It seems that others have now encountered the change in how Windows 10 handles webcams after the Anniversary update. Many applications simply never try to go beyond 720p30, so it wasn’t clear to me how many people would be impacted by this change.
How ironic that in the two weeks since there’s been a flood of complaints about the Anniversary Update breaking webcam access in Skype. It hadn’t occurred to me that Skype, a Microsoft product(!), would also be impacted.
With every passing day the news of WebRTC spreads to a larger audience. As the audience grows it becomes more diverse. It has moved beyond the developer community to those who might leverage the technology in some real manner. It’s interesting to track how the technology is being conveyed to an ever broader, less technical audience. Given that these things happen online, it’s a bit like watching ripples in the fabric of cyberspace.
The podcast is an interesting illustration of how the news of WebRTC is getting around. I cannot take issue with the information presented. It’s a nice intro to the topic presented by knowledgeable, well-spoken people. In fact I, commend them for the effort.
Earlier this year Skype announced to developers that its Desktop API was going to be killed off at the end of 2013. This is an old API exposed a number of the applications internals for use by third-party developers. It was originally offered back 2004 when building an eco-system as an important strategic move for the company.
As a practical matter, within my sphere of activity, the loss of this API basically meant that any hardware that accessed the Skype client would cease to work correctly. That includes products like the PolycomC100S USB speakerphone and the Logitech Conference Cam BCC950 as both of these devices accessed the Skype client to control hook state via the “call control buttons.”
When is a webcam not a webcam? When it’s actually a DSLR!
Around here we are strong believers in DSLRs. Our first DSLR was an Olympus E-10, but these days we have a couple of Canon Rebel XSi’s. Released in Q1-2009 these are not the latest and greatest by any stretch, but they’re nice cameras. We also have a small selection of lenses.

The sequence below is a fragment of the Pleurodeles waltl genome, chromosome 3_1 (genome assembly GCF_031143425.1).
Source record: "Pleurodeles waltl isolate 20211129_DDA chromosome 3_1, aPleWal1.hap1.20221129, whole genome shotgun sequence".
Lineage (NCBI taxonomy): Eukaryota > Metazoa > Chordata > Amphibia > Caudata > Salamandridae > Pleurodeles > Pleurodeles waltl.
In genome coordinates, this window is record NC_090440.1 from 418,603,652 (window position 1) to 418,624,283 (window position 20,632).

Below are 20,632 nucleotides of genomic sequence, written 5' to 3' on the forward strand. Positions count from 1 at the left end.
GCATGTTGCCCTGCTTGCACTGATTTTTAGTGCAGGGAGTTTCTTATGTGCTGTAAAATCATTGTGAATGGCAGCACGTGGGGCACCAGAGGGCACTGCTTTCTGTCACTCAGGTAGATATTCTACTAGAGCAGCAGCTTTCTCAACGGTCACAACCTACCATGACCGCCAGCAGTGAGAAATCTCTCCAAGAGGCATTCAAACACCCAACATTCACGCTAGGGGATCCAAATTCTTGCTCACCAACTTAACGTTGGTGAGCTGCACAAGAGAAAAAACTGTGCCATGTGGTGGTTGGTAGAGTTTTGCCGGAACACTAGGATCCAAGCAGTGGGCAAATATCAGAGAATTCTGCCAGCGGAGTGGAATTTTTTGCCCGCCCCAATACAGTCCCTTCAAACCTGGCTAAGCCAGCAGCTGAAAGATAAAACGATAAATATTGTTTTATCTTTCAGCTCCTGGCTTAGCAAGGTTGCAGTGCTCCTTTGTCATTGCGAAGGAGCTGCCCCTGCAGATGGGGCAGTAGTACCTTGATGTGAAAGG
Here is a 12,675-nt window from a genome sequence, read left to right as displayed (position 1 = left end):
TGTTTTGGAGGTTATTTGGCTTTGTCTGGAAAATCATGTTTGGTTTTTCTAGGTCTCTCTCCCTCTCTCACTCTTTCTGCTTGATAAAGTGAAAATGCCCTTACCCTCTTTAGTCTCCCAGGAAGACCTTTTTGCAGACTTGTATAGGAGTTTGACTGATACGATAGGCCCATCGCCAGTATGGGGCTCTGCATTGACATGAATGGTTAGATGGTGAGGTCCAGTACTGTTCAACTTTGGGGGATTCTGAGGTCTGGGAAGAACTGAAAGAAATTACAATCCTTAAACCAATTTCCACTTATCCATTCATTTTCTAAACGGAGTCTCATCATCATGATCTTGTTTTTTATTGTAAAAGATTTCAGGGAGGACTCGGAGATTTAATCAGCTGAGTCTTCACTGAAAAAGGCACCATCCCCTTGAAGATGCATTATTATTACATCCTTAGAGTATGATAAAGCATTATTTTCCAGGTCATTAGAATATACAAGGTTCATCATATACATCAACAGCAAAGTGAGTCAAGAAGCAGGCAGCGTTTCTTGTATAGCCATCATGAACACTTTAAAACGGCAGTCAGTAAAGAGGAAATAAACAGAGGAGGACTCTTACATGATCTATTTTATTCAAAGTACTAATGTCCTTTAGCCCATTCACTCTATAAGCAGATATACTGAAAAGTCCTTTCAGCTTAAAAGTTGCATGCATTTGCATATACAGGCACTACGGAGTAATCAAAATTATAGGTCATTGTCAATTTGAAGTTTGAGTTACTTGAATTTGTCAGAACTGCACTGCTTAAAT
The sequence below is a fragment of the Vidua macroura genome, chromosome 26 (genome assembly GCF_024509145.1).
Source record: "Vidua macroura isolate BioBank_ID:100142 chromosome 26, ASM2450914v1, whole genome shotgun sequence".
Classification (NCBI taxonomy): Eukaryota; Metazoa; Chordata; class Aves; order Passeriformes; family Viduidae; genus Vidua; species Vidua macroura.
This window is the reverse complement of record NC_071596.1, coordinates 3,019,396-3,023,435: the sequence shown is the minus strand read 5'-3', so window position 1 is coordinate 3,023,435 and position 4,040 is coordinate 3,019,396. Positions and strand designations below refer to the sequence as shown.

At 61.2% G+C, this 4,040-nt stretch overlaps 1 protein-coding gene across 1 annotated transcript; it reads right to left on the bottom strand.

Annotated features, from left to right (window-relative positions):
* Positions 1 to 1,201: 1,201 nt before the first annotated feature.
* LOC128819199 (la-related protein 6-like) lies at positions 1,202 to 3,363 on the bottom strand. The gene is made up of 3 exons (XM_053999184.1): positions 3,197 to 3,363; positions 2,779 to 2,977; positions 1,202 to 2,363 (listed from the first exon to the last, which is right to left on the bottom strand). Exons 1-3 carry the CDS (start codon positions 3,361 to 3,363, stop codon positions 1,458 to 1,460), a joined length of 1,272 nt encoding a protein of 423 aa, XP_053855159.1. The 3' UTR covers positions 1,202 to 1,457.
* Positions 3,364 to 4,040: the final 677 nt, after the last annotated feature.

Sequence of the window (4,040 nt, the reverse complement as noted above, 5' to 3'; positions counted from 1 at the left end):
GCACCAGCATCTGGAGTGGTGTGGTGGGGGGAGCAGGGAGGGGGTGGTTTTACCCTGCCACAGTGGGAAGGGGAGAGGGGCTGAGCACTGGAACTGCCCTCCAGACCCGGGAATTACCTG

As DSLRs have come to shoot video it would make some sense that they could also be used the more sedate role of webcam. Our Rebel XSi’s don’t shoot video, but they do make nice 12 mega-pixel pictures.
It happens that many Canon cameras, including the XSi, have a feature called “Live View” that’s intended to stream the image to the LCD viewfinder or even across a USB connection.
I’ve been pondering a series about webcams for some months. As the use of video becomes ever more commonplace webcams have moved into an increasingly important role in both our personal and professional lives.
My own use of webcams harkens back to around 2000. At that time I was working for an English firm, but working primarily from my home office in Texas. My boss was splitting his time between the UK and an office in the Miami area. Others were scattered about North America.
A dispersed group such as this we were making a lot of use of conference calls to have meetings. Being a smaller, privately held firm, we watched costs closely. We often used the fairly new, free conference services. We were at that point blissfully unaware of the games that they played to generate revenue.
Heck, back then “broadband” was anything over 128 kbps. We enjoyed 3 mbps x 768kbps DSL and I still had multiple analog phone lines from SBC.